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How do economists differ from others in distributive situations?

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  • Astri Drange Hole

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    Abstract

    There are mainly two conjectures on why economists may behave differently than others in distributive situations: the selection hypothesis and the learning hypothesis. In this paper the “Are economists different?” question is addressed. Potential differences in three dimensions are studied: the weight people attach to fairness considerations, the prevalence of fairness ideals, and how people react to communication about fairness. A dictatorship game experiment with a production phase and a communication phase is run with first-year economics and engineering students. This experimental design is particularly suited for examining differences in all three dimensions. To the best of the author’s knowledge, no previous experimental study has been able to address this question as comprehensively as the current analysis.

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    Bibliographic Info

    Paper provided by University of Siena in its series Labsi Experimental Economics Laboratory University of Siena with number 023.

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    Date of creation: Sep 2008
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    Handle: RePEc:usi:labsit:023

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    Keywords: experiment;

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    1. Alexander W. Cappelen & Astri D. Hole & Erik Ø. Sørensen & Bertil Tungodden, 2005. "The Pluralism of Fairness Ideals: An Experimental Approach," CESifo Working Paper Series 1611, CESifo Group Munich.
    2. Bruno Frey & Stephan Meier, 2005. "Selfish and Indoctrinated Economists?," European Journal of Law and Economics, Springer, vol. 19(2), pages 165-171, April.
    3. Bruno Frey & Stephan Meier, 2003. "Are political economists selfish and indoctrinated? Evidence from a natural experiment," Natural Field Experiments 00242, The Field Experiments Website.
    4. James Konow, 2000. "Fair Shares: Accountability and Cognitive Dissonance in Allocation Decisions," American Economic Review, American Economic Association, vol. 90(4), pages 1072-1091, September.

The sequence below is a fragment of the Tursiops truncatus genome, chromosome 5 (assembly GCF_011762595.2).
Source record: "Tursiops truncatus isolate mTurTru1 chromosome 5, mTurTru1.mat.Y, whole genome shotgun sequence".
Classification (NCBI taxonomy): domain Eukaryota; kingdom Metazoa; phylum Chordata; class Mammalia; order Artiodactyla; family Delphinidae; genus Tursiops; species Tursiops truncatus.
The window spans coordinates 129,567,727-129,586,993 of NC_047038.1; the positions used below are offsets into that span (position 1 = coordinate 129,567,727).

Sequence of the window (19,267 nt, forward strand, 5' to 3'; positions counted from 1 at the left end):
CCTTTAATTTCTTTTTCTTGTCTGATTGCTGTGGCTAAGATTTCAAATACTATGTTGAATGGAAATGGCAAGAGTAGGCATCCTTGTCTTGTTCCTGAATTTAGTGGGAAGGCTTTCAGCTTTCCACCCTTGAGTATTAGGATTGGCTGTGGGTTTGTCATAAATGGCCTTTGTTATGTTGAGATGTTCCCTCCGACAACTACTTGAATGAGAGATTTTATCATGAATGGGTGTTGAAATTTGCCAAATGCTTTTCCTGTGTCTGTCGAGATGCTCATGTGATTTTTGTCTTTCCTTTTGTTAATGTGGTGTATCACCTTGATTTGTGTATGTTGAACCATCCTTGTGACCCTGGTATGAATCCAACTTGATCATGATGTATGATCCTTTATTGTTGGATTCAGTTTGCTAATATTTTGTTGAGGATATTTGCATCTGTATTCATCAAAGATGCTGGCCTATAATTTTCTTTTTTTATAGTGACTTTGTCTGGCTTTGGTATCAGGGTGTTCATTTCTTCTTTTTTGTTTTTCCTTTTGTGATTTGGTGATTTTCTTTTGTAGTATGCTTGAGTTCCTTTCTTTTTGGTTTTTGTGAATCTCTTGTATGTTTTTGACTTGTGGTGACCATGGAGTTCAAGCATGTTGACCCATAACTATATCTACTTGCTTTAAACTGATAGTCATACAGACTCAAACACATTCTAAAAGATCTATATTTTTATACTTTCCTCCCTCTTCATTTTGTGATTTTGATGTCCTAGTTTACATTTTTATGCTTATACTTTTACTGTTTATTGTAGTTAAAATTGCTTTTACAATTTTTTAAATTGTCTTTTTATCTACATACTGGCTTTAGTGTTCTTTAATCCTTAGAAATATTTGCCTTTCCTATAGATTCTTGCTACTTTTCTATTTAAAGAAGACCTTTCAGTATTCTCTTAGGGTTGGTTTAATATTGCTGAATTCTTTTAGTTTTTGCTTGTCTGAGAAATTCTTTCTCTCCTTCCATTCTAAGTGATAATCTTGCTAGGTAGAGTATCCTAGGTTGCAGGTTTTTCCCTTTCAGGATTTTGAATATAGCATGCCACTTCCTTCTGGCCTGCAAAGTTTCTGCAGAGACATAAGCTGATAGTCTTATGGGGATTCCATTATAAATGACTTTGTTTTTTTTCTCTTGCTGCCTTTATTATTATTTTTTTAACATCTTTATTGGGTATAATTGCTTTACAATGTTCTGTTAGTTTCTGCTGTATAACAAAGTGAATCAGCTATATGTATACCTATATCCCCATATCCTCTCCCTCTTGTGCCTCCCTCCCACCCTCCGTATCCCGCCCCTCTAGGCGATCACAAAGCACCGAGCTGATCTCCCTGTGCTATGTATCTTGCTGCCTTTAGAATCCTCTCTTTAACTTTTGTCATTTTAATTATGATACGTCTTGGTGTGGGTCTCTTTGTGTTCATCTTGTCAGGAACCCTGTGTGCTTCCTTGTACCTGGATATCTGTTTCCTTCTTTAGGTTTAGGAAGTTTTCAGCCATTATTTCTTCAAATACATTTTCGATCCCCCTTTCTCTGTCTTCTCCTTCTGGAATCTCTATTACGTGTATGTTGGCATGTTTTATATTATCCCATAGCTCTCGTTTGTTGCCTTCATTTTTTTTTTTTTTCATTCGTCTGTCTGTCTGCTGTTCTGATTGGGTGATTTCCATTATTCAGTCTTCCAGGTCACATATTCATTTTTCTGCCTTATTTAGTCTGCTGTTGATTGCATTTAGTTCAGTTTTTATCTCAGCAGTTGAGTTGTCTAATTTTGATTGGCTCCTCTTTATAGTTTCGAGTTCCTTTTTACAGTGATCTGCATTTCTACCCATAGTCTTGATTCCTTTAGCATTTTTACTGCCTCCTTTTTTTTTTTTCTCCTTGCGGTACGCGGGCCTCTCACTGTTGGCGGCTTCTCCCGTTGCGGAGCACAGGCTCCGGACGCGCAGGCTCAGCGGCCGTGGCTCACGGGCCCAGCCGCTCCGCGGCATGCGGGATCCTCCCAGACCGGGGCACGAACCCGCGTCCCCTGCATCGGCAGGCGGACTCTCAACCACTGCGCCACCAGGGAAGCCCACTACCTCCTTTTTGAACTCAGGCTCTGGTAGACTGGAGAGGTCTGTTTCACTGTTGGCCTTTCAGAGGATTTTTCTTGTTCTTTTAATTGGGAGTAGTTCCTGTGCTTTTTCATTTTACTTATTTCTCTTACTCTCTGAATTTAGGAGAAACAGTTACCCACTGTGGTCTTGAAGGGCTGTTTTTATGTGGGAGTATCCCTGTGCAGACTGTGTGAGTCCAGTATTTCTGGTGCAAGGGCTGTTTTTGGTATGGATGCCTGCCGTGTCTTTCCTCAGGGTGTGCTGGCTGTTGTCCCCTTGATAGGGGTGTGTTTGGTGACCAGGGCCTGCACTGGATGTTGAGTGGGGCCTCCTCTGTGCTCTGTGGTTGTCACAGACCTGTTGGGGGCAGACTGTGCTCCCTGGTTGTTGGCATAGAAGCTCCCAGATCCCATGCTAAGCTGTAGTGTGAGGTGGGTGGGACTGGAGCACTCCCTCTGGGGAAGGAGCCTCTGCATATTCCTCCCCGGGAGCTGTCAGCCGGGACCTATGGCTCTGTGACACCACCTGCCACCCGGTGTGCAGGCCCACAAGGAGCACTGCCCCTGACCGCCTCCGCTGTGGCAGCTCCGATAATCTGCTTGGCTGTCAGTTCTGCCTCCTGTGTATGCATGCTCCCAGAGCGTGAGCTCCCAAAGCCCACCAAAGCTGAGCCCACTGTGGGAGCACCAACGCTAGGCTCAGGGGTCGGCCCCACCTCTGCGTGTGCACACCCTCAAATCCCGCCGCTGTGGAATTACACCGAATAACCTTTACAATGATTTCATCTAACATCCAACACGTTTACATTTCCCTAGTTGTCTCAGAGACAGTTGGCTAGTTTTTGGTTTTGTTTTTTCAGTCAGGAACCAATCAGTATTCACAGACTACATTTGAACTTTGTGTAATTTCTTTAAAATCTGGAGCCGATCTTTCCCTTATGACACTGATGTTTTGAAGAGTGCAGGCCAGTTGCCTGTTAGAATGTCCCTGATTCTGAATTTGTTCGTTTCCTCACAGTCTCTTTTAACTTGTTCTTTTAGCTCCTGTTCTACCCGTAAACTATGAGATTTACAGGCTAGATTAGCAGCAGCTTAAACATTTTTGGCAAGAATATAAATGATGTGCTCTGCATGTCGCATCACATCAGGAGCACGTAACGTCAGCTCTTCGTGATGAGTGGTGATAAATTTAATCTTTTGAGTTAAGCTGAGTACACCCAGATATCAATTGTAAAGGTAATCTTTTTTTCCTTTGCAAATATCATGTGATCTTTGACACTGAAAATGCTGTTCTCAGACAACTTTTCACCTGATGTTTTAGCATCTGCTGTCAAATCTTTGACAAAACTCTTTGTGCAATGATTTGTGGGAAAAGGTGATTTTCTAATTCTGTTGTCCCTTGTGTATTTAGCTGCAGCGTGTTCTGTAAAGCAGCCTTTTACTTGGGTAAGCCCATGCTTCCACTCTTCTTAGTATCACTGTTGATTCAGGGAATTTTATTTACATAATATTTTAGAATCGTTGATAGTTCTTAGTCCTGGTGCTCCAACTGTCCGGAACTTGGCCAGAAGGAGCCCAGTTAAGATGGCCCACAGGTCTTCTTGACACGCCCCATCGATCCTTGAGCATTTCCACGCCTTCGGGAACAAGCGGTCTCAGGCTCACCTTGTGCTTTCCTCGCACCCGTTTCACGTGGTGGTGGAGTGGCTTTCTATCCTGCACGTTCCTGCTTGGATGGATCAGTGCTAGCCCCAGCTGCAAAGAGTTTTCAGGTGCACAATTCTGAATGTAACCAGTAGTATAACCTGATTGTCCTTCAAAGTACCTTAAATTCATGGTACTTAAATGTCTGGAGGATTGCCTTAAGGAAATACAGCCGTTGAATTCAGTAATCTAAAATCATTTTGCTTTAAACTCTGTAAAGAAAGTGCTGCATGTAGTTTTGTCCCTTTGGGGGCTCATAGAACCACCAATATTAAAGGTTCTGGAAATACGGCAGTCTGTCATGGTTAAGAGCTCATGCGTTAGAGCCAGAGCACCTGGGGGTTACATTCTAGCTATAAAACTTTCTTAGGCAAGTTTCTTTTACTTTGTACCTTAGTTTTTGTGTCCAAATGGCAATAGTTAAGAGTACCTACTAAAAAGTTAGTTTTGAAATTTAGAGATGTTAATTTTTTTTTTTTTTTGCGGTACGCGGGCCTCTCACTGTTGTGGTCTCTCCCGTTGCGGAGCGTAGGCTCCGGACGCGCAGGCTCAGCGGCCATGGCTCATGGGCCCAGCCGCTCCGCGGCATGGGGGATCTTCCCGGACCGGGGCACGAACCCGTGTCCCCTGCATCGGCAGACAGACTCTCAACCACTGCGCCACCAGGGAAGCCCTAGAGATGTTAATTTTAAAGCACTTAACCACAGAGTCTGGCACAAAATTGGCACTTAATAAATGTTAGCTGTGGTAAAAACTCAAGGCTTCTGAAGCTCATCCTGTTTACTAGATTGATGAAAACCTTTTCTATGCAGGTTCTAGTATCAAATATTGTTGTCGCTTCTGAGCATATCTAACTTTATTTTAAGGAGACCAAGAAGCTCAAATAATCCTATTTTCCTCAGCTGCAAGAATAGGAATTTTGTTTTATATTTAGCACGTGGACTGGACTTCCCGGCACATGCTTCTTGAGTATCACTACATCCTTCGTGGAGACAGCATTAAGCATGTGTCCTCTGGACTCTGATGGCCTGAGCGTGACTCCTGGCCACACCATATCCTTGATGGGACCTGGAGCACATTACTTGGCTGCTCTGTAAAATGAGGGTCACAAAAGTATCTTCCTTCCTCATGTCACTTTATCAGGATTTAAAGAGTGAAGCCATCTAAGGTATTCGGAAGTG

5. Ernst Fehr & Klaus M. Schmidt, . "A Theory of Fairness, Competition and Cooperation," IEW - Working Papers 004, Institute for Empirical Research in Economics - University of Zurich.
    6. Anthony M. Yezer & Robert S. Goldfarb & Paul J. Poppen, 1996. "Does Studying Economics Discourage Cooperation? Watch What We Do, Not What We Say or How We Play," Journal of Economic Perspectives, American Economic Association, vol. 10(1), pages 177-186, Winter.
    7. Richard O. Beil & David N. Laband, 1996. "The American Economic Association Dues Structure," Journal of Economic Perspectives, American Economic Association, vol. 10(4), pages 179-186, Fall.
    8. Fehr, Ernst & Naef, Michael & Schmidt, Klaus M., 2005. "The Role of Equality and Efficiency in Social Preferences," CEPR Discussion Papers 5368, C.E.P.R. Discussion Papers.
    9. Konow, James, 1996. "A positive theory of economic fairness," Journal of Economic Behavior & Organization, Elsevier, vol. 31(1), pages 13-35, October.
    10. John R. Carter & Michael D. Irons, 1991. "Are Economists Different, and If So, Why?," Journal of Economic Perspectives, American Economic Association, vol. 5(2), pages 171-177, Spring.
    11. Frank, Bjorn & Schulze, Gunther G., 2000. "Does economics make citizens corrupt?," Journal of Economic Behavior & Organization, Elsevier, vol. 43(1), pages 101-113, September.
    12. Robert H. Frank & Thomas Gilovich & Dennis T. Regan, 1993. "Does Studying Economics Inhibit Cooperation?," Journal of Economic Perspectives, American Economic Association, vol. 7(2), pages 159-171, Spring.
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